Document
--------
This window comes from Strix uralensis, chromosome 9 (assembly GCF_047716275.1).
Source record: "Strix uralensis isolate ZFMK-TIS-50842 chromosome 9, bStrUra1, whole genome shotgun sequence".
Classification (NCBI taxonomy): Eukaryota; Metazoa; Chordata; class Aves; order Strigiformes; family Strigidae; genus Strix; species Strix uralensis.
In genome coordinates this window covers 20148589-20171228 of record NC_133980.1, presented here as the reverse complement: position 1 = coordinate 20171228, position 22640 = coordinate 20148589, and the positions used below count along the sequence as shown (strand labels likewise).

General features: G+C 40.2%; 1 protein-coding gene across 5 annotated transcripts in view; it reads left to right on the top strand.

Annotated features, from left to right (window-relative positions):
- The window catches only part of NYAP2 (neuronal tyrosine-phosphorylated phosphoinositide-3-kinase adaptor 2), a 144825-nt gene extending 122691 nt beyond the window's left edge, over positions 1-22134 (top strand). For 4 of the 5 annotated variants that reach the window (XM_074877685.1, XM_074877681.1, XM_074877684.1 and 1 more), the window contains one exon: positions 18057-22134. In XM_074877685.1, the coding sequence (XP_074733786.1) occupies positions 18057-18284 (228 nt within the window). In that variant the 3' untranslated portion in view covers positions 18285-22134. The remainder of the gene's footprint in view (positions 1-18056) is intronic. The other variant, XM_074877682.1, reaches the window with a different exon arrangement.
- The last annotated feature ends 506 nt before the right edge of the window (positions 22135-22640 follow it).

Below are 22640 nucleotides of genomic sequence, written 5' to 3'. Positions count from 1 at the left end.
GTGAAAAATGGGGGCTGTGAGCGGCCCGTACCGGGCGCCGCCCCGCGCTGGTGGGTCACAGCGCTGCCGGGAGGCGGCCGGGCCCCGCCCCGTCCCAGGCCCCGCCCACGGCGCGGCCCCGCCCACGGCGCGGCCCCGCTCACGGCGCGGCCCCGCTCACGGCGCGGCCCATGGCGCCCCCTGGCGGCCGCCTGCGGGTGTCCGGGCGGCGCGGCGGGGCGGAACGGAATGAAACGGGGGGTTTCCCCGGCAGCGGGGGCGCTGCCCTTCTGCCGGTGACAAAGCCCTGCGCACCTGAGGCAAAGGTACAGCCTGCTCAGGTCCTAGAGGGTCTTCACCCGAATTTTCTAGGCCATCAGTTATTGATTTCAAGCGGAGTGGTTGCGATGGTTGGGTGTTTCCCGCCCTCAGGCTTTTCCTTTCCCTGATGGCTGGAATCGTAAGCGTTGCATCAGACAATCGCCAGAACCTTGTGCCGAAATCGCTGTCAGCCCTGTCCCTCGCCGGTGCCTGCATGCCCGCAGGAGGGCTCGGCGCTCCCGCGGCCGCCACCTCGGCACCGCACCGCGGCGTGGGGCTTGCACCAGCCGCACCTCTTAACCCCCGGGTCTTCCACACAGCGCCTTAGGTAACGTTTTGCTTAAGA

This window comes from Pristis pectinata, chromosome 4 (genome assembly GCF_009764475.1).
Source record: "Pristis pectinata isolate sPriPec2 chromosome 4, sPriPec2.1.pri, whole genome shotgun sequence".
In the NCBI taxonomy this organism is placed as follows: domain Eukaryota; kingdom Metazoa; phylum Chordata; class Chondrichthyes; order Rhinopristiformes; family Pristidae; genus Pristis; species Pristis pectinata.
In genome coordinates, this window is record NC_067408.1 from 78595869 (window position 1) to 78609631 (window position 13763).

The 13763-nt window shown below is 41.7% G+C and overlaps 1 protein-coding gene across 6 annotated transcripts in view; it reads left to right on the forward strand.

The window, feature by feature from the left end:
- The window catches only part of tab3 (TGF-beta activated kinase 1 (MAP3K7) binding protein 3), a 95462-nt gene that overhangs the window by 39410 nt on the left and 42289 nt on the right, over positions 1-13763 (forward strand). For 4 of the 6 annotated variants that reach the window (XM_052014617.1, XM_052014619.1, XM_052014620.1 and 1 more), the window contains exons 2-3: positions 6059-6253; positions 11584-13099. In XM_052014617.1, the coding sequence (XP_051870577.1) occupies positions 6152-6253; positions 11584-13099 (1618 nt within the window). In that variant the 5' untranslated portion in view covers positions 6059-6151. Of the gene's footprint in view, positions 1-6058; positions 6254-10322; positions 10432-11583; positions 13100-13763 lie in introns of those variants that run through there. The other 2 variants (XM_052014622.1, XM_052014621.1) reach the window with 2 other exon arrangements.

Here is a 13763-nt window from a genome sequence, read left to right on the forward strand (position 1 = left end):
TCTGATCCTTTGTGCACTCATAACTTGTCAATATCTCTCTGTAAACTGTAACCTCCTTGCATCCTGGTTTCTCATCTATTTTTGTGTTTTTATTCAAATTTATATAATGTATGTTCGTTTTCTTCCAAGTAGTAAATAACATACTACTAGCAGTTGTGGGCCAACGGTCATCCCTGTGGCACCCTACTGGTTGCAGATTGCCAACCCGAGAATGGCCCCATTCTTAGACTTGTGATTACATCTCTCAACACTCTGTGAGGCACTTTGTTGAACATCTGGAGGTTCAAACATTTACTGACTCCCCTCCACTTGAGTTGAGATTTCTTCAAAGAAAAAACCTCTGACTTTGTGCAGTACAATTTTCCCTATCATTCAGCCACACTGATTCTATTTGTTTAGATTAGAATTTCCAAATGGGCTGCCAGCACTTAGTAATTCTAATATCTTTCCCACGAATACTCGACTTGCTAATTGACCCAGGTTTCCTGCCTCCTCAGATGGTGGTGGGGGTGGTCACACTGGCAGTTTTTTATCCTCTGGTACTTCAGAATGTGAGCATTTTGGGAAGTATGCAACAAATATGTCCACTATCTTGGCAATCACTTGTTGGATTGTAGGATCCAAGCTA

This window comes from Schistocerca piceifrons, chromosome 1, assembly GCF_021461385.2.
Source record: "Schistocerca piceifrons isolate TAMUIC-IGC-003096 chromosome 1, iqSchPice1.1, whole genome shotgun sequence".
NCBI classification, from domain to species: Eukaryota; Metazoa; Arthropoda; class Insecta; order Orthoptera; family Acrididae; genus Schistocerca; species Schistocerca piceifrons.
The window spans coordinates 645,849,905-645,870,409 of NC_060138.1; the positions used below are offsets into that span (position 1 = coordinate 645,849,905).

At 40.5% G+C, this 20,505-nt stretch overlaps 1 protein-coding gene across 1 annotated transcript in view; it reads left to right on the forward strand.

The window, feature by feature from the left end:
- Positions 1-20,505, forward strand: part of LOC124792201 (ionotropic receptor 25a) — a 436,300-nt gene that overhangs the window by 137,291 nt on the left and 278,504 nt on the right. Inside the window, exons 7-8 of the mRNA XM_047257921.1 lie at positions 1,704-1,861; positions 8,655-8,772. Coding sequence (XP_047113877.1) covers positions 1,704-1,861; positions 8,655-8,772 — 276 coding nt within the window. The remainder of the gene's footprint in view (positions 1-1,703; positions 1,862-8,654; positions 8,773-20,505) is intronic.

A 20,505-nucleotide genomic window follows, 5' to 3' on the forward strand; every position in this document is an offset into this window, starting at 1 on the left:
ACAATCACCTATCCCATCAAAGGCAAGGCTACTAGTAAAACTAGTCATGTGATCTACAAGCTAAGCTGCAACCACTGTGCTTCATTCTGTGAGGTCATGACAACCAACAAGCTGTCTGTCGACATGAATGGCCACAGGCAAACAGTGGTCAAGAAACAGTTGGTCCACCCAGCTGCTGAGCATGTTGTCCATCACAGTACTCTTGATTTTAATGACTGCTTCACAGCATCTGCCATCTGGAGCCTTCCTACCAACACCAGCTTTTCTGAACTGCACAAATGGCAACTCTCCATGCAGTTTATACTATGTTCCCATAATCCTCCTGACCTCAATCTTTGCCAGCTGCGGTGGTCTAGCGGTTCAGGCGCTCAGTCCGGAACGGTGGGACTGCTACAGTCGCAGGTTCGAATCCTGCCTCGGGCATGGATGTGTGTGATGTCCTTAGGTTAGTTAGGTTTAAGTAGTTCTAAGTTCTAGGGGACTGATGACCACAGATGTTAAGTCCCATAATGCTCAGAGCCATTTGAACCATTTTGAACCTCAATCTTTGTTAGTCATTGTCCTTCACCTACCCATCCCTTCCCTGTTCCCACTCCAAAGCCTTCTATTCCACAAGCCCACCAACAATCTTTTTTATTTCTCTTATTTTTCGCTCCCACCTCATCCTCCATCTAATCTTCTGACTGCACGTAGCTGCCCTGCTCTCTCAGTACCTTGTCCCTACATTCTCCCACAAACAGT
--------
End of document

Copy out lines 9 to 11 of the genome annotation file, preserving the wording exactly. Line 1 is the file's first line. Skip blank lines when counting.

Below are 22640 nucleotides of genomic sequence, written 5' to 3'. Positions count from 1 at the left end.
GTGAAAAATGGGGGCTGTGAGCGGCCCGTACCGGGCGCCGCCCCGCGCTGGTGGGTCACAGCGCTGCCGGGAGGCGGCCGGGCCCCGCCCCGTCCCAGGCCCCGCCCACGGCGCGGCCCCGCCCACGGCGCGGCCCCGCTCACGGCGCGGCCCCGCTCACGGCGCGGCCCATGGCGCCCCCTGGCGGCCGCCTGCGGGTGTCCGGGCGGCGCGGCGGGGCGGAACGGAATGAAACGGGGGGTTTCCCCGGCAGCGGGGGCGCTGCCCTTCTGCCGGTGACAAAGCCCTGCGCACCTGAGGCAAAGGTACAGCCTGCTCAGGTCCTAGAGGGTCTTCACCCGAATTTTCTAGGCCATCAGTTATTGATTTCAAGCGGAGTGGTTGCGATGGTTGGGTGTTTCCCGCCCTCAGGCTTTTCCTTTCCCTGATGGCTGGAATCGTAAGCGTTGCATCAGACAATCGCCAGAACCTTGTGCCGAAATCGCTGTCAGCCCTGTCCCTCGCCGGTGCCTGCATGCCCGCAGGAGGGCTCGGCGCTCCCGCGGCCGCCACCTCGGCACCGCACCGCGGCGTGGGGCTTGCACCAGCCGCACCTCTTAACCCCCGGGTCTTCCACACAGCGCCTTAGGTAACGTTTTGCTTAAGA

This window comes from Pristis pectinata, chromosome 4 (genome assembly GCF_009764475.1).